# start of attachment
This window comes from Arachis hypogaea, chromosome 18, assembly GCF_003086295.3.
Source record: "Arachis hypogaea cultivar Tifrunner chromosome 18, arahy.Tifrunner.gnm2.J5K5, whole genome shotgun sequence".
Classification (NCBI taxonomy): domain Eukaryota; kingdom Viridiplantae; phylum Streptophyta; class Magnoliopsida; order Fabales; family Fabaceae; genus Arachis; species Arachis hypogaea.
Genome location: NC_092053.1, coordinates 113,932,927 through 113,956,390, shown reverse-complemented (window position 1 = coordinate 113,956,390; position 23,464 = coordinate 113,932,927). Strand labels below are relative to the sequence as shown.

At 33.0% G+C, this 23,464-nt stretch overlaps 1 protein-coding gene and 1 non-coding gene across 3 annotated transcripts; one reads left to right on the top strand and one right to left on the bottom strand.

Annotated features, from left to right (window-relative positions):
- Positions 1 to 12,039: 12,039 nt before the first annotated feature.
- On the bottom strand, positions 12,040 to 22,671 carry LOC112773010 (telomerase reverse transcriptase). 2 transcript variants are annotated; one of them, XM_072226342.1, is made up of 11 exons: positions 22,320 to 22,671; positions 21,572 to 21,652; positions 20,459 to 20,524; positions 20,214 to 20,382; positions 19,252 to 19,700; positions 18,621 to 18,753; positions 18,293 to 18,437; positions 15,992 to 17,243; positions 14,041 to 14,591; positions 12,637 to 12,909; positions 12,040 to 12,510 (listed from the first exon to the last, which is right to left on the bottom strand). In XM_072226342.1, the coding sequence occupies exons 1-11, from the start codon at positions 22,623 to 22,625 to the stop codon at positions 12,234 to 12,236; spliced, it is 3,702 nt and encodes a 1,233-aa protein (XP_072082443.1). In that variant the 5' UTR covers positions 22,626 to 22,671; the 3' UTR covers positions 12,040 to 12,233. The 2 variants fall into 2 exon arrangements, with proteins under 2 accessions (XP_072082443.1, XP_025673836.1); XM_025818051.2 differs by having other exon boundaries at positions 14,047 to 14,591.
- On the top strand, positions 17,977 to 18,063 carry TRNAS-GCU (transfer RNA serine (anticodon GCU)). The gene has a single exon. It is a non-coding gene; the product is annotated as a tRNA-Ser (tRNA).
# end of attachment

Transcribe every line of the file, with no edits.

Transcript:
This window comes from Arachis hypogaea, chromosome 18, assembly GCF_003086295.3.
Source record: "Arachis hypogaea cultivar Tifrunner chromosome 18, arahy.Tifrunner.gnm2.J5K5, whole genome shotgun sequence".
Classification (NCBI taxonomy): domain Eukaryota; kingdom Viridiplantae; phylum Streptophyta; class Magnoliopsida; order Fabales; family Fabaceae; genus Arachis; species Arachis hypogaea.
Genome location: NC_092053.1, coordinates 113,932,927 through 113,956,390, shown reverse-complemented (window position 1 = coordinate 113,956,390; position 23,464 = coordinate 113,932,927). Strand labels below are relative to the sequence as shown.

At 33.0% G+C, this 23,464-nt stretch overlaps 1 protein-coding gene and 1 non-coding gene across 3 annotated transcripts; one reads left to right on the top strand and one right to left on the bottom strand.

Annotated features, from left to right (window-relative positions):
- Positions 1 to 12,039: 12,039 nt before the first annotated feature.
- On the bottom strand, positions 12,040 to 22,671 carry LOC112773010 (telomerase reverse transcriptase). 2 transcript variants are annotated; one of them, XM_072226342.1, is made up of 11 exons: positions 22,320 to 22,671; positions 21,572 to 21,652; positions 20,459 to 20,524; positions 20,214 to 20,382; positions 19,252 to 19,700; positions 18,621 to 18,753; positions 18,293 to 18,437; positions 15,992 to 17,243; positions 14,041 to 14,591; positions 12,637 to 12,909; positions 12,040 to 12,510 (listed from the first exon to the last, which is right to left on the bottom strand). In XM_072226342.1, the coding sequence occupies exons 1-11, from the start codon at positions 22,623 to 22,625 to the stop codon at positions 12,234 to 12,236; spliced, it is 3,702 nt and encodes a 1,233-aa protein (XP_072082443.1). In that variant the 5' UTR covers positions 22,626 to 22,671; the 3' UTR covers positions 12,040 to 12,233. The 2 variants fall into 2 exon arrangements, with proteins under 2 accessions (XP_072082443.1, XP_025673836.1); XM_025818051.2 differs by having other exon boundaries at positions 14,047 to 14,591.
- On the top strand, positions 17,977 to 18,063 carry TRNAS-GCU (transfer RNA serine (anticodon GCU)). The gene has a single exon. It is a non-coding gene; the product is annotated as a tRNA-Ser (tRNA).